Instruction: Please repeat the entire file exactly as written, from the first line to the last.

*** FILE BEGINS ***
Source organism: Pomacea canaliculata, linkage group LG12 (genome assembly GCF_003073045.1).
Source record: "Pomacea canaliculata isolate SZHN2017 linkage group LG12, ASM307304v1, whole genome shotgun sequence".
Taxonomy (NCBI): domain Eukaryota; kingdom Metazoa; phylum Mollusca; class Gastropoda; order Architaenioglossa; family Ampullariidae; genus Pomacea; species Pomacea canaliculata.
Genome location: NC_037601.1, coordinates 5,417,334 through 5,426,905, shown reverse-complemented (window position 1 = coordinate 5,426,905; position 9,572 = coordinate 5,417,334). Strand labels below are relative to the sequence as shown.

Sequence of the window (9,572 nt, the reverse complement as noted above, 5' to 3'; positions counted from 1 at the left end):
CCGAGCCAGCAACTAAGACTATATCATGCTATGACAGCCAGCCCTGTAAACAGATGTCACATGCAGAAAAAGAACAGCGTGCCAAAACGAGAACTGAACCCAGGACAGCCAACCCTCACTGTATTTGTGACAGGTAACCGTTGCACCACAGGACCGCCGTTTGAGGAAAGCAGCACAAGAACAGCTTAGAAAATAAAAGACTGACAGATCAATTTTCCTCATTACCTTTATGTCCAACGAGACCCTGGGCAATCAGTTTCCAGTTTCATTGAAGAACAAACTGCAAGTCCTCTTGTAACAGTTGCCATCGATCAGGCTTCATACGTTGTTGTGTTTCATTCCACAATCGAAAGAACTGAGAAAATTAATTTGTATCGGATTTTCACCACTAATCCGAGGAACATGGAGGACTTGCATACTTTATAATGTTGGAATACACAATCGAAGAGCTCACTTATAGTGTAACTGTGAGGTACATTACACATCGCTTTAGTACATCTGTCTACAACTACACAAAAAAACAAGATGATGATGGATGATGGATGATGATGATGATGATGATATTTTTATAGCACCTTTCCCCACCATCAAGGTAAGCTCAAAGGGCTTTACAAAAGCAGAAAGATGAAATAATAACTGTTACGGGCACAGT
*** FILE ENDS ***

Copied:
Source organism: Pomacea canaliculata, linkage group LG12 (genome assembly GCF_003073045.1).
Source record: "Pomacea canaliculata isolate SZHN2017 linkage group LG12, ASM307304v1, whole genome shotgun sequence".
Taxonomy (NCBI): domain Eukaryota; kingdom Metazoa; phylum Mollusca; class Gastropoda; order Architaenioglossa; family Ampullariidae; genus Pomacea; species Pomacea canaliculata.
Genome location: NC_037601.1, coordinates 5,417,334 through 5,426,905, shown reverse-complemented (window position 1 = coordinate 5,426,905; position 9,572 = coordinate 5,417,334). Strand labels below are relative to the sequence as shown.

Sequence of the window (9,572 nt, the reverse complement as noted above, 5' to 3'; positions counted from 1 at the left end):
CCGAGCCAGCAACTAAGACTATATCATGCTATGACAGCCAGCCCTGTAAACAGATGTCACATGCAGAAAAAGAACAGCGTGCCAAAACGAGAACTGAACCCAGGACAGCCAACCCTCACTGTATTTGTGACAGGTAACCGTTGCACCACAGGACCGCCGTTTGAGGAAAGCAGCACAAGAACAGCTTAGAAAATAAAAGACTGACAGATCAATTTTCCTCATTACCTTTATGTCCAACGAGACCCTGGGCAATCAGTTTCCAGTTTCATTGAAGAACAAACTGCAAGTCCTCTTGTAACAGTTGCCATCGATCAGGCTTCATACGTTGTTGTGTTTCATTCCACAATCGAAAGAACTGAGAAAATTAATTTGTATCGGATTTTCACCACTAATCCGAGGAACATGGAGGACTTGCATACTTTATAATGTTGGAATACACAATCGAAGAGCTCACTTATAGTGTAACTGTGAGGTACATTACACATCGCTTTAGTACATCTGTCTACAACTACACAAAAAAACAAGATGATGATGGATGATGGATGATGATGATGATGATGATATTTTTATAGCACCTTTCCCCACCATCAAGGTAAGCTCAAAGGGCTTTACAAAAGCAGAAAGATGAAATAATAACTGTTACGGGCACAGT